This high profile opportunity- to tell people why cancer is something to talk
about for the very generation the event was meant for - became an annual tradition.
This Wednesday night when Maria began to read the speech she had written to introduce me as the first recipient of the Emerging Leader Award presented by the Eastman Young Professionals and the Roc City Coalition I felt the tears coming.

Since Day One-- Maria had not only become aware of the profound impact of cancer on young adults, but had grappled herself with the echo of cancer strongly within a smaller local circle. Her very real and profound connection to cancer came with the loss of a dear friend. Maria got it.

She got why this was different- and she got why this was a message others needed to hear. The fact that it was her who presented me with the award was more meaningful than I can ever describe...and the fact that she had managed to still surprise me made me an absolute "puddle".

Just mere moments before I stepped near the podium to prepare to be called up to it, I had seen my parents arrive and my sister and brother in law--so it was only then that I knew the 'nomination' that Maria had told me would be announced...was not truly a nomination--it was the real deal.

A hug from Maria. I think the emotion is pretty evident from this picture.

Words have failed to really describe all I can say is wow.

What a long road it has been these few years. Don't get me wrong I haven't really changed.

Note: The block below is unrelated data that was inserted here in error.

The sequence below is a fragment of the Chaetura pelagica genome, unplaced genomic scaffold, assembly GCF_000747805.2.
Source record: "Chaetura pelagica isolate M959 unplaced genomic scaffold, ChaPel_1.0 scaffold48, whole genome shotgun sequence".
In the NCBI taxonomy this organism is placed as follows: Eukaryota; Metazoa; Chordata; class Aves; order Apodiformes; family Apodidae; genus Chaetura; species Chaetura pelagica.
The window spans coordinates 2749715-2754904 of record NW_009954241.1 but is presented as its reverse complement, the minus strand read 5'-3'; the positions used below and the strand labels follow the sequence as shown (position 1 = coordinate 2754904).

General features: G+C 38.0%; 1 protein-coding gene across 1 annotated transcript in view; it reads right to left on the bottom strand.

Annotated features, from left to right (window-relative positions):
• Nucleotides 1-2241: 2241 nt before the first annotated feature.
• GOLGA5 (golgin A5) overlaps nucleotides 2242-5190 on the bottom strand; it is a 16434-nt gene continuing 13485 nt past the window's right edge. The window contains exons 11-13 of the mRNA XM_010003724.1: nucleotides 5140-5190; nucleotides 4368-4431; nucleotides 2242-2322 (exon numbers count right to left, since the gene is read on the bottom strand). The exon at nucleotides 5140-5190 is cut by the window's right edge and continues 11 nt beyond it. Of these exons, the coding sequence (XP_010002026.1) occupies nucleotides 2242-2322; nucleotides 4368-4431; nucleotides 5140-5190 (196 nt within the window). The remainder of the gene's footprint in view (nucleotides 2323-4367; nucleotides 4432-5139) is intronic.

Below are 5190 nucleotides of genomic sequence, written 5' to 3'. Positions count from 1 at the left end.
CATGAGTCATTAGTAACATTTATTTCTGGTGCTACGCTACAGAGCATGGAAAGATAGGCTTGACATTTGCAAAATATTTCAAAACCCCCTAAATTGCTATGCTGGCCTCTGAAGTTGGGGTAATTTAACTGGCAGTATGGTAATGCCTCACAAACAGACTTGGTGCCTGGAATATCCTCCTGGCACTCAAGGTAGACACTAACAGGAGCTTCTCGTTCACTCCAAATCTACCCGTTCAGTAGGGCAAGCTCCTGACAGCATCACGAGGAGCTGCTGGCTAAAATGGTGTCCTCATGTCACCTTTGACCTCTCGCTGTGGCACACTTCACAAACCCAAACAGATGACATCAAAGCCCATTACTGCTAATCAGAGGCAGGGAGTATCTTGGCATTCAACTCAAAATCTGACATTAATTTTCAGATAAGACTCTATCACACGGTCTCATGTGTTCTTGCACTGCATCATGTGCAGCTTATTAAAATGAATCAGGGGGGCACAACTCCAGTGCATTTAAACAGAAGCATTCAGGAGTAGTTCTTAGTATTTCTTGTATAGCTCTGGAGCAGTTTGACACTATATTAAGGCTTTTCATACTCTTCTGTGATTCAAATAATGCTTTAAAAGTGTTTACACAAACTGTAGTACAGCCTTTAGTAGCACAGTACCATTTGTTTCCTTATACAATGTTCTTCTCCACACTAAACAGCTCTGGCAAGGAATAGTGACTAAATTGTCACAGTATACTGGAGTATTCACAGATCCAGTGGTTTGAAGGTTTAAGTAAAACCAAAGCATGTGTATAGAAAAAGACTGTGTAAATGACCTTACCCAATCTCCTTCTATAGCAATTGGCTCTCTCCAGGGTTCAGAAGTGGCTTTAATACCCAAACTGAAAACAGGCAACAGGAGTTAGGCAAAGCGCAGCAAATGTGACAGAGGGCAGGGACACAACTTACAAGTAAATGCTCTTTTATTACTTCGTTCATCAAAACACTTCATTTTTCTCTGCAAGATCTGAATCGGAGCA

I still am the same ol' Leah. I'm the girl who trips over her own feet, feels victorious when she eats dessert before the main course... and is still very often caught by a stranger at a stoplight in the car next to me singing heart and soul out (usually to something Tom Petty).

I haven't changed all that much. It's just funny how things appear to have changed around me.

Tuesday, May 11, 2010

Six degrees of Z-man

I met a friend of Zach's today...
and it's fitting to write this now tired, slightly achy and headed to the shower after a workout.

Mary Eggers is just the kind of person that I can totally imagine Zach gravitating toward in his early quest to make his athletic goals come true. She is the real deal. Funny how life brings people at just the right time.

When I first found Mary it was through her blogs. Way back in the day she wrote the most touching blog about Zach, after meeting him for the first time. Later she became one of his most vocal supporters, trying to garner votes for him when we were pushing him through the channels on his way to win the LiveStrong Dare to Share Your Story contest. Her account of meeting him at his very first triathlon was so quintessentially Zach that I knew she understood the kind of person he was. I had to email her and reach out--and so I did---that was the fall of '08.

And today---roughly 18 months after that electronic introduction-- (here in the spring of '10) I found myself face to face with this kick ass athlete, trainer, 5 time Ironwoman, wife, mother, nurse and blogger... and what is the occasion? what am I up to? ...I'm ready to tell you.